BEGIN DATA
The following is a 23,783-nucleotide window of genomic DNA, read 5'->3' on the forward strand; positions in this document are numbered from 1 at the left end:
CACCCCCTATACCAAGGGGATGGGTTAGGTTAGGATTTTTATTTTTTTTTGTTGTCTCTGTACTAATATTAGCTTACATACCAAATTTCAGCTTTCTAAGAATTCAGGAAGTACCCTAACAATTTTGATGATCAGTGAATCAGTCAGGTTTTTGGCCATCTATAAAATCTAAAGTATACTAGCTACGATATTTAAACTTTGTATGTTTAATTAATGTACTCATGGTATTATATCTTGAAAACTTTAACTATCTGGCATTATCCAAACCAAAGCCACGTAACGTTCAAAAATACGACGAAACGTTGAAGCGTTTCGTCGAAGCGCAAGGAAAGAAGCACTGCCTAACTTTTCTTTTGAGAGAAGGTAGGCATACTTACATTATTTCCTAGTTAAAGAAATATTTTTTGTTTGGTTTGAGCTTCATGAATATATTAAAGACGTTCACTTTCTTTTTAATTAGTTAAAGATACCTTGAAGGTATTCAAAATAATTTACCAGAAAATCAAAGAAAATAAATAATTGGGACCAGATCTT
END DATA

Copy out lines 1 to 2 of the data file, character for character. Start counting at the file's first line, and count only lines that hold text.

The following is a 23,783-nucleotide window of genomic DNA, read 5'->3' on the forward strand; positions in this document are numbered from 1 at the left end:
CACCCCCTATACCAAGGGGATGGGTTAGGTTAGGATTTTTATTTTTTTTTGTTGTCTCTGTACTAATATTAGCTTACATACCAAATTTCAGCTTTCTAAGAATTCAGGAAGTACCCTAACAATTTTGATGATCAGTGAATCAGTCAGGTTTTTGGCCATCTATAAAATCTAAAGTATACTAGCTACGATATTTAAACTTTGTATGTTTAATTAATGTACTCATGGTATTATATCTTGAAAACTTTAACTATCTGGCATTATCCAAACCAAAGCCACGTAACGTTCAAAAATACGACGAAACGTTGAAGCGTTTCGTCGAAGCGCAAGGAAAGAAGCACTGCCTAACTTTTCTTTTGAGAGAAGGTAGGCATACTTACATTATTTCCTAGTTAAAGAAATATTTTTTGTTTGGTTTGAGCTTCATGAATATATTAAAGACGTTCACTTTCTTTTTAATTAGTTAAAGATACCTTGAAGGTATTCAAAATAATTTACCAGAAAATCAAAGAAAATAAATAATTGGGACCAGATCTT